I have wanted to start reading Agatha Christie for a while now. My husband recently read And Then There Were None by her and absolutely loved it. It is hard to find a book that engrosses him, so when he was so captivated I knew I would have to read one of her books as well. I had downloaded the complete Miss Marple collection on my Kindle, but I haven’t gotten around to reading it yet. So when we had a long trip coming up, I decided I would download us a couple Agatha Christie books to listen to on the way. My husband actually suggested Murder on the Orient Express and I am extremely glad he did.
Let me start by saying the book is part of the Hercule Poirot series, which I have discovered is similar to Sherlock Holmes with a few full length novels and many, many short stories. This book is one of the full length novels and can be read independently.
The book is set between 1930 and 1932 (based on context clues) and opens with Mr. Hercule Poirot getting on a train with two passengers to head toward Turkey. During the ride, he observes the couple and notes so inconsistencies. He disembarks in Istanbul never intending to see them again, but is obliged to board with them on The Orient Express in order to quickly return to London. In preparing to board, he runs into his friend, the owner of the train line, who helps him gain a berth in the fully booked train. Two days into the journey, a wealthy American is found murdered in his suite after the train is stopped at a snow drift. From there, Mr. Poirot is assigned to help solve the mystery of who murdered the man.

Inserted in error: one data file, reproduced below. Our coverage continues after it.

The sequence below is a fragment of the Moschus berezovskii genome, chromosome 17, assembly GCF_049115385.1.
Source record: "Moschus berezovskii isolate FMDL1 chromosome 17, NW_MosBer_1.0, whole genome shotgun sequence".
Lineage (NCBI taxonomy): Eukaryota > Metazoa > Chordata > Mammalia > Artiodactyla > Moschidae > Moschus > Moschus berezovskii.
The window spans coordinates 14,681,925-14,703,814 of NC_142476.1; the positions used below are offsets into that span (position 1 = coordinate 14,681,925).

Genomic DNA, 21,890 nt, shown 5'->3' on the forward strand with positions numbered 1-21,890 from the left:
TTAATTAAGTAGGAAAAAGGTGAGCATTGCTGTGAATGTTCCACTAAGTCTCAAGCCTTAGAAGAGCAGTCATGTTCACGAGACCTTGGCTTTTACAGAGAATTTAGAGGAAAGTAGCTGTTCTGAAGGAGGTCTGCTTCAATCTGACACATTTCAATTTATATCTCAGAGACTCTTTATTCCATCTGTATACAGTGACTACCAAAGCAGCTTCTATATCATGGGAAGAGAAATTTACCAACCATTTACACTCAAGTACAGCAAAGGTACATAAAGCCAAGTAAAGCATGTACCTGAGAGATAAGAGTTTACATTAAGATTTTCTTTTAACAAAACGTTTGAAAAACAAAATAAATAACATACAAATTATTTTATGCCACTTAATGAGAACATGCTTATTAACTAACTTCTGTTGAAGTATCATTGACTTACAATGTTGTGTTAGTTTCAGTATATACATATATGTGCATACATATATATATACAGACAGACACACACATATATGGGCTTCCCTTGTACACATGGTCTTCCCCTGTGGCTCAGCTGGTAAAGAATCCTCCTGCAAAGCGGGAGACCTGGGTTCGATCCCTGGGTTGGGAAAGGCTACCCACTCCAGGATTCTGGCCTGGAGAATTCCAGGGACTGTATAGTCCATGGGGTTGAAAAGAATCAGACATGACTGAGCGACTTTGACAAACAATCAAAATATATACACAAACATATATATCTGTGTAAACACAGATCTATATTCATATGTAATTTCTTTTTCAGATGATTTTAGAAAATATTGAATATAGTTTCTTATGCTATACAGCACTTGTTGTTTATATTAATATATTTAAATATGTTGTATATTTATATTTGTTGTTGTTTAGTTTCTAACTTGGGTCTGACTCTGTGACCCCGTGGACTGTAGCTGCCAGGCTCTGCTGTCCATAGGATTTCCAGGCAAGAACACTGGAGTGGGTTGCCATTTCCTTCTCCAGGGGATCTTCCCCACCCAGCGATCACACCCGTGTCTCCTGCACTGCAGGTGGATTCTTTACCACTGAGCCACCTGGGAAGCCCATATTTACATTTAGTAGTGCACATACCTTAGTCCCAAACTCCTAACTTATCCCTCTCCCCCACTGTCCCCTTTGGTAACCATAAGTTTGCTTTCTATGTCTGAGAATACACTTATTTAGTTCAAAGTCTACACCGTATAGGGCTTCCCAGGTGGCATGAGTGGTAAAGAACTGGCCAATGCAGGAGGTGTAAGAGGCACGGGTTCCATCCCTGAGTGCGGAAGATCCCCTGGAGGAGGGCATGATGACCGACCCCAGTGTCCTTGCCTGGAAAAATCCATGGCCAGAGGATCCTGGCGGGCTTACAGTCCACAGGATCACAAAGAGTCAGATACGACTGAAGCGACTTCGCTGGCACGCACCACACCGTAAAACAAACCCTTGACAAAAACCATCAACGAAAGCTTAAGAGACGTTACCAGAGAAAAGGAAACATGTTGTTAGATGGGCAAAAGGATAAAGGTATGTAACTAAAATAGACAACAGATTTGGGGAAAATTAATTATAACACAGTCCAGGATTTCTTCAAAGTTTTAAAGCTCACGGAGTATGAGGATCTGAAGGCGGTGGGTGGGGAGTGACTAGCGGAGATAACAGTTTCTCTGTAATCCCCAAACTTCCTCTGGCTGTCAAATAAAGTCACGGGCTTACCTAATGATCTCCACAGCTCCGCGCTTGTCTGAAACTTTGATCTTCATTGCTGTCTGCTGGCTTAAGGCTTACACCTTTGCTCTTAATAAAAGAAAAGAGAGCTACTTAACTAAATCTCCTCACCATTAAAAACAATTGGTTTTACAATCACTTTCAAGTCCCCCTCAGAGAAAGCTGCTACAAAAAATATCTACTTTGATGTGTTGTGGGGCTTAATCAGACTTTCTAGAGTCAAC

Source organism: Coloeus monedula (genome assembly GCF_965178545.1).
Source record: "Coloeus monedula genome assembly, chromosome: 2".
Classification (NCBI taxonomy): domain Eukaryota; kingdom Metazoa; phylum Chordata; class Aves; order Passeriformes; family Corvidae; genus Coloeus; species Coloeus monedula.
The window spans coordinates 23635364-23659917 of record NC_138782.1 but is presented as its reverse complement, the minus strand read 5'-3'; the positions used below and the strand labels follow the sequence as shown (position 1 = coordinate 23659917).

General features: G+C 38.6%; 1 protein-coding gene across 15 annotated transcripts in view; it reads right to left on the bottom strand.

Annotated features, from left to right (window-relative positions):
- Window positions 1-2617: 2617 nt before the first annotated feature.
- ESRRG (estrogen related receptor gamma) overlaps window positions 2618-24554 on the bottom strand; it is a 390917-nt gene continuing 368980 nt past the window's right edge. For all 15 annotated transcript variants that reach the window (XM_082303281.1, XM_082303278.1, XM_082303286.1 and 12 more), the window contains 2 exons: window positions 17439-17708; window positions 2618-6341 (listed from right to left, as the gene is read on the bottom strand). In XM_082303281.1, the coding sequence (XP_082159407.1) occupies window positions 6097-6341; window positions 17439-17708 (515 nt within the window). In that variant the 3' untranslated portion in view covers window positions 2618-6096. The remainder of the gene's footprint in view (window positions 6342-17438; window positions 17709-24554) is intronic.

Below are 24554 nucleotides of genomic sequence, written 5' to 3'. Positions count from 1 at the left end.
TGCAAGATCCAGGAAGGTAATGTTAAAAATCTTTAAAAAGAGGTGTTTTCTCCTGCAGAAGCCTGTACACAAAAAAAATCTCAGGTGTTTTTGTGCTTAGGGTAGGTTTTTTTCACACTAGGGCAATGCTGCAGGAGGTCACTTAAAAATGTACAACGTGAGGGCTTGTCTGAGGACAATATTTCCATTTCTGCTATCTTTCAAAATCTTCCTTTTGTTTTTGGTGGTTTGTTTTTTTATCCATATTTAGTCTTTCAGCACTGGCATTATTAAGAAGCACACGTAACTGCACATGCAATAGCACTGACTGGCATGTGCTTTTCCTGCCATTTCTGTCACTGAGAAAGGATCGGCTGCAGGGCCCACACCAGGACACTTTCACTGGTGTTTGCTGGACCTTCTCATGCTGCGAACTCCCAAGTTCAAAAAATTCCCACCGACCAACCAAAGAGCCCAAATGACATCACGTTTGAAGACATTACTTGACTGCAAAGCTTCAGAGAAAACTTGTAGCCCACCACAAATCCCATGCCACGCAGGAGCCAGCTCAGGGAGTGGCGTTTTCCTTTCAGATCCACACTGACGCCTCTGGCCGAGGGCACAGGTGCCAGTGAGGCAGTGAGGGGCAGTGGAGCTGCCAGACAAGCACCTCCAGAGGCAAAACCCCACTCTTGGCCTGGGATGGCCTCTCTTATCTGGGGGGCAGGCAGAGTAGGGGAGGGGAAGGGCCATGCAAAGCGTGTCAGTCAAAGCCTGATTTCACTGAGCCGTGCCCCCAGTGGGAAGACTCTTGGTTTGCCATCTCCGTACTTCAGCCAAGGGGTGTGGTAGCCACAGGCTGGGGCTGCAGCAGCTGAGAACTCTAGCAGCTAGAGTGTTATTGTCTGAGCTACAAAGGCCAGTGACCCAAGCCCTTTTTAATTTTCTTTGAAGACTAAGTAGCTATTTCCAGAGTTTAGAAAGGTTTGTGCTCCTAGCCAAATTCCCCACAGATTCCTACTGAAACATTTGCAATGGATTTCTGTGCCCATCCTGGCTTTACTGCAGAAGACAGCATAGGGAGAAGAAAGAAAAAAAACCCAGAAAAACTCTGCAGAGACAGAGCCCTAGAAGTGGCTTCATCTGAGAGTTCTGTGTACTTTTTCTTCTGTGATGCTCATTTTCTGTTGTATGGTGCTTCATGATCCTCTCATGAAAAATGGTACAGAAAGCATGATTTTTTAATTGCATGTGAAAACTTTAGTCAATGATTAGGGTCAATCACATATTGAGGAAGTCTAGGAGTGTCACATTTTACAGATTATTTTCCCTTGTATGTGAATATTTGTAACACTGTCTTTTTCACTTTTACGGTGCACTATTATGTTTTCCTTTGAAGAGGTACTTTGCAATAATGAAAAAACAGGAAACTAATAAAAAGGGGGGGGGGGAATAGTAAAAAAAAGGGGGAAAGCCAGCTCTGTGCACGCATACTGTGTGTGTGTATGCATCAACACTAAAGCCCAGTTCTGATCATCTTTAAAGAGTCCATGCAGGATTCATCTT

There are a lot of twists and turns, several surprises, and an ending that is unexpected. I found Mr. Poirot to be a highly amusing, well-rounded character. For me there was a lot of humor in the book. The book also made you think and try to puzzle out what really happened. There is a mysterious woman in a red kimono, a monogrammed handkerchief, and a few mysterious sounds. Mr. Poirot does a good job of helping to sort out the timeline and who was where. My husband and I didn’t figure it out until just before he revealed the murderer. You have to be into interesting mysteries if you read this book. There is very little action and most of the book is sort out the facts from interviews with the people on the train and observations made by Mr. Poirot.
The audiobook was very well done. The narrator, Dan Stevens, did an amazing job bouncing between characters and accents. I would highly recommend his audiobook if you want to listen to it.
I think this book should be read by anyone who really enjoys a good mystery that has you puzzling out how the murder was done. Anyone who likes Sherlock Holmes mysteries will most likely highly enjoy this. There is not a lot of action, so if that is what you are looking for, this book is not for you. But if you want to be entertained and have a great way to work your brain, then this is the book for you.